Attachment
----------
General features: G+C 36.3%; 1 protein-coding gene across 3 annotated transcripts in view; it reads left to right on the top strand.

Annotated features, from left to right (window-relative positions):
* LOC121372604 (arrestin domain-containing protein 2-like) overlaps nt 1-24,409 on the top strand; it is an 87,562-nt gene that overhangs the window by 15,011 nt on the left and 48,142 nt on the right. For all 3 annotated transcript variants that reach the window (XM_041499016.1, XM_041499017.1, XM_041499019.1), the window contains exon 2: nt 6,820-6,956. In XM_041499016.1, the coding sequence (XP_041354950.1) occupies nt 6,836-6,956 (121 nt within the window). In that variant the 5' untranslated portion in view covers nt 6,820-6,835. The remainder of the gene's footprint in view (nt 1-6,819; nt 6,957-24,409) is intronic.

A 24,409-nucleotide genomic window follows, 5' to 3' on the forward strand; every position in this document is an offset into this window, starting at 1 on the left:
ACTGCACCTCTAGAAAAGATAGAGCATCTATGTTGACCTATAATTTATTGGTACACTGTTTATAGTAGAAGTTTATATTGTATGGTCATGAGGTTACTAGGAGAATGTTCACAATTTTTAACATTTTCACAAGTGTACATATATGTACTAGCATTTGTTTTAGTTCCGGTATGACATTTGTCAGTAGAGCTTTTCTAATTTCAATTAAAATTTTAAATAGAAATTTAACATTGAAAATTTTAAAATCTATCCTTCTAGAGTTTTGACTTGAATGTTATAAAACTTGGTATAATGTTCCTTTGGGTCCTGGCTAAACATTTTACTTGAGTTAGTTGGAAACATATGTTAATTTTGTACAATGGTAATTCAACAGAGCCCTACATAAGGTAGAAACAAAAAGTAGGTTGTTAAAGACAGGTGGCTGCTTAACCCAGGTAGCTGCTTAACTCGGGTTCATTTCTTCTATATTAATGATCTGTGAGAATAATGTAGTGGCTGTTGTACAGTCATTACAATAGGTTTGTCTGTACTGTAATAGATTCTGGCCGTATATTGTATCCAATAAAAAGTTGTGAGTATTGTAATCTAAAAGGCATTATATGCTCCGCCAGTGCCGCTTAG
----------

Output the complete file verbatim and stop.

General features: G+C 36.3%; 1 protein-coding gene across 3 annotated transcripts in view; it reads left to right on the top strand.

Annotated features, from left to right (window-relative positions):
* LOC121372604 (arrestin domain-containing protein 2-like) overlaps nt 1-24,409 on the top strand; it is an 87,562-nt gene that overhangs the window by 15,011 nt on the left and 48,142 nt on the right. For all 3 annotated transcript variants that reach the window (XM_041499016.1, XM_041499017.1, XM_041499019.1), the window contains exon 2: nt 6,820-6,956. In XM_041499016.1, the coding sequence (XP_041354950.1) occupies nt 6,836-6,956 (121 nt within the window). In that variant the 5' untranslated portion in view covers nt 6,820-6,835. The remainder of the gene's footprint in view (nt 1-6,819; nt 6,957-24,409) is intronic.

A 24,409-nucleotide genomic window follows, 5' to 3' on the forward strand; every position in this document is an offset into this window, starting at 1 on the left:
ACTGCACCTCTAGAAAAGATAGAGCATCTATGTTGACCTATAATTTATTGGTACACTGTTTATAGTAGAAGTTTATATTGTATGGTCATGAGGTTACTAGGAGAATGTTCACAATTTTTAACATTTTCACAAGTGTACATATATGTACTAGCATTTGTTTTAGTTCCGGTATGACATTTGTCAGTAGAGCTTTTCTAATTTCAATTAAAATTTTAAATAGAAATTTAACATTGAAAATTTTAAAATCTATCCTTCTAGAGTTTTGACTTGAATGTTATAAAACTTGGTATAATGTTCCTTTGGGTCCTGGCTAAACATTTTACTTGAGTTAGTTGGAAACATATGTTAATTTTGTACAATGGTAATTCAACAGAGCCCTACATAAGGTAGAAACAAAAAGTAGGTTGTTAAAGACAGGTGGCTGCTTAACCCAGGTAGCTGCTTAACTCGGGTTCATTTCTTCTATATTAATGATCTGTGAGAATAATGTAGTGGCTGTTGTACAGTCATTACAATAGGTTTGTCTGTACTGTAATAGATTCTGGCCGTATATTGTATCCAATAAAAAGTTGTGAGTATTGTAATCTAAAAGGCATTATATGCTCCGCCAGTGCCGCTTAG